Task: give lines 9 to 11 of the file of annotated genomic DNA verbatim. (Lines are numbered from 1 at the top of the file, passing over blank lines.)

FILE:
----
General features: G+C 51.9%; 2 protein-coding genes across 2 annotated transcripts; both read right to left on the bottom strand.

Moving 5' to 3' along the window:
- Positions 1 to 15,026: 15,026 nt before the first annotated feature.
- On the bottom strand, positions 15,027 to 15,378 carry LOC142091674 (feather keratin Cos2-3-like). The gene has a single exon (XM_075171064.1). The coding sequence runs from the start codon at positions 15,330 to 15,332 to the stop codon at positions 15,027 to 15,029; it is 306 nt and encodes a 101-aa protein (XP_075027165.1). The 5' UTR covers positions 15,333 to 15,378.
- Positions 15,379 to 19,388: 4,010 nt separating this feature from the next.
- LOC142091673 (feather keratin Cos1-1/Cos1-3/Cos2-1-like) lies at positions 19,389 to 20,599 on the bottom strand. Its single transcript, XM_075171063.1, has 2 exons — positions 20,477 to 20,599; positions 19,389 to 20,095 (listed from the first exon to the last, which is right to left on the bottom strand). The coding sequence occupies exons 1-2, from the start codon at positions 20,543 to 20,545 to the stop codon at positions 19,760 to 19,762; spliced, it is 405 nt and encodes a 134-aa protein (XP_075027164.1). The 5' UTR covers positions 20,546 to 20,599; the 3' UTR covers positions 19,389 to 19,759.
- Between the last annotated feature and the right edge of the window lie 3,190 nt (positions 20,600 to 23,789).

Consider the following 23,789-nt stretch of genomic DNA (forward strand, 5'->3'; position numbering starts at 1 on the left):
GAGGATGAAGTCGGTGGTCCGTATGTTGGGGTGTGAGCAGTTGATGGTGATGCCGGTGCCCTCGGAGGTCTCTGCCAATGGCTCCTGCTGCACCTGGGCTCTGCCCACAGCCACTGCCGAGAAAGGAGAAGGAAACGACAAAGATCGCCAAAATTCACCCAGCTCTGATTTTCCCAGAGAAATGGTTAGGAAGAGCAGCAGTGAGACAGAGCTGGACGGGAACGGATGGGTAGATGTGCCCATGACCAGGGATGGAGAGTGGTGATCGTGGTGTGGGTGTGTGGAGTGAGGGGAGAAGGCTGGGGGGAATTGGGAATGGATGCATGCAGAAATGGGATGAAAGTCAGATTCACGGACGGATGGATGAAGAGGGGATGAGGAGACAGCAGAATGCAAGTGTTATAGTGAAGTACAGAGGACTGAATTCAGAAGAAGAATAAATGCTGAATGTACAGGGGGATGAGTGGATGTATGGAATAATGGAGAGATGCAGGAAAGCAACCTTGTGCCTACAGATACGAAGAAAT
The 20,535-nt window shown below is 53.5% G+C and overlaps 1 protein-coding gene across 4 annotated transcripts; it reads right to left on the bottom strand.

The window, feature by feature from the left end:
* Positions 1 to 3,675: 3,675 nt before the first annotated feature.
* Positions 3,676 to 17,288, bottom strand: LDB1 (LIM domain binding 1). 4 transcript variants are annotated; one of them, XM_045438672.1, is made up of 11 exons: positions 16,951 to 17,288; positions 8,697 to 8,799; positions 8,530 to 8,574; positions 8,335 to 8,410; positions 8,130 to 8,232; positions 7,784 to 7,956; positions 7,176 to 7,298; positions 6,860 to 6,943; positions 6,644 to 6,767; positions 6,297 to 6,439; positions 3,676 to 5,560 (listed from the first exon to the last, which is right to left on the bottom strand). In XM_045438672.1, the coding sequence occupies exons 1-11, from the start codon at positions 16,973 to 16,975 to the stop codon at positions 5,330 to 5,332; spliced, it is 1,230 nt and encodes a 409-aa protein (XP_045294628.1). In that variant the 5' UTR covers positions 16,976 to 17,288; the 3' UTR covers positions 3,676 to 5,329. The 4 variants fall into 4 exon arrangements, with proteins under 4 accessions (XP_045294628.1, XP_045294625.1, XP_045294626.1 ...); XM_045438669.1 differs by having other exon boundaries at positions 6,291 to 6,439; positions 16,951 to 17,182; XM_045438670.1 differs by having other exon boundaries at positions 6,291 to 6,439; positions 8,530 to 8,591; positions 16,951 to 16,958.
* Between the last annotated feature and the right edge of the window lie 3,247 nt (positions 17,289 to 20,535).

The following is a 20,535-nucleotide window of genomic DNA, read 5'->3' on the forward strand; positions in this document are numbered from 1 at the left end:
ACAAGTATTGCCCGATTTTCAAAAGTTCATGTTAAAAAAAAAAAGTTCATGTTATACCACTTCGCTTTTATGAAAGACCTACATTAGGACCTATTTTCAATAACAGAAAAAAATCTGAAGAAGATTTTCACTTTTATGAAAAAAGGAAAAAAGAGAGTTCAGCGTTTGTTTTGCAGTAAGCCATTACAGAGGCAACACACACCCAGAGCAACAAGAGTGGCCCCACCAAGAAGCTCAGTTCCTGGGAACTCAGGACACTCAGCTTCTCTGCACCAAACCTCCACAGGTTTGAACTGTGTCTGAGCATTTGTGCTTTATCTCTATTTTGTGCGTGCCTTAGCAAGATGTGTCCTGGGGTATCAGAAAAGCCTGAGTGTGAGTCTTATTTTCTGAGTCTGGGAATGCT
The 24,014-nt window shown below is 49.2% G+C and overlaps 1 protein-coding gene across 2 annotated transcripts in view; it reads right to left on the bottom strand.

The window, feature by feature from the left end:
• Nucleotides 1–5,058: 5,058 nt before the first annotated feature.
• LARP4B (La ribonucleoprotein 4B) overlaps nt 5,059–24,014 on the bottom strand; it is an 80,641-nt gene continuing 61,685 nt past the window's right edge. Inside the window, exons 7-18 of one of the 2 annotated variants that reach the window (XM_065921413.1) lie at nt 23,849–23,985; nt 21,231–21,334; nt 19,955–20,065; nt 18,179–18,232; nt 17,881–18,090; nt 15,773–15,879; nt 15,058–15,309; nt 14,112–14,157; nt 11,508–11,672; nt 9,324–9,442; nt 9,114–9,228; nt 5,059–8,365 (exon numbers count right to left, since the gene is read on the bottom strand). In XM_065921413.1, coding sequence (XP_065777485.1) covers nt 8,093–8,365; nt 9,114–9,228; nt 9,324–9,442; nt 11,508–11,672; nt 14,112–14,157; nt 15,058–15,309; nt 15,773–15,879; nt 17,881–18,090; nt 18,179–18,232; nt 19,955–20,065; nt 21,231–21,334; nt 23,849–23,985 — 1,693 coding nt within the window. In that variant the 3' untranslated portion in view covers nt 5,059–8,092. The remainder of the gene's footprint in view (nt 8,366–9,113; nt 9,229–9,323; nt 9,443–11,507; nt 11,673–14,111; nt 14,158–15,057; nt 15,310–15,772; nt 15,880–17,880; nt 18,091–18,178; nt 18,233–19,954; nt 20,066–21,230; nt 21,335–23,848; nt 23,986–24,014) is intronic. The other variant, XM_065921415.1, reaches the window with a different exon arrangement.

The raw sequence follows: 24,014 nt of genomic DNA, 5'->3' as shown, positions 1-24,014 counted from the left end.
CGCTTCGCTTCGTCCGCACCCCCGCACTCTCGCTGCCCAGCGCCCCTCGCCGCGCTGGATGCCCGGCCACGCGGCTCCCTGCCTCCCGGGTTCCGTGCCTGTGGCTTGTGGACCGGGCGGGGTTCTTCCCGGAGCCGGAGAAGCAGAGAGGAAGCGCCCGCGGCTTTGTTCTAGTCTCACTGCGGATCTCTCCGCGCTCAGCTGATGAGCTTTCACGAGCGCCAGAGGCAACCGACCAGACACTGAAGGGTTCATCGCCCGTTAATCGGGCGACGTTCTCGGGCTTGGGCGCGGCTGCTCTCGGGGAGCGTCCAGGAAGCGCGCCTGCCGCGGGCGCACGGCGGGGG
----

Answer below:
GAGGATGAAGTCGGTGGTCCGTATGTTGGGGTGTGAGCAGTTGATGGTGATGCCGGTGCCCTCGGAGGTCTCTGCCAATGGCTCCTGCTGCACCTGGGCTCTGCCCACAGCCACTGCCGAGAAAGGAGAAGGAAACGACAAAGATCGCCAAAATTCACCCAGCTCTGATTTTCCCAGAGAAATGGTTAGGAAGAGCAGCAGTGAGACAGAGCTGGACGGGAACGGATGGGTAGATGTGCCCATGACCAGGGATGGAGAGTGGTGATCGTGGTGTGGGTGTGTGGAGTGAGGGGAGAAGGCTGGGGGGAATTGGGAATGGATGCATGCAGAAATGGGATGAAAGTCAGATTCACGGACGGATGGATGAAGAGGGGATGAGGAGACAGCAGAATGCAAGTGTTATAGTGAAGTACAGAGGACTGAATTCAGAAGAAGAATAAATGCTGAATGTACAGGGGGATGAGTGGATGTATGGAATAATGGAGAGATGCAGGAAAGCAACCTTGTGCCTACAGATACGAAGAAAT
The 20,535-nt window shown below is 53.5% G+C and overlaps 1 protein-coding gene across 4 annotated transcripts; it reads right to left on the bottom strand.

The window, feature by feature from the left end: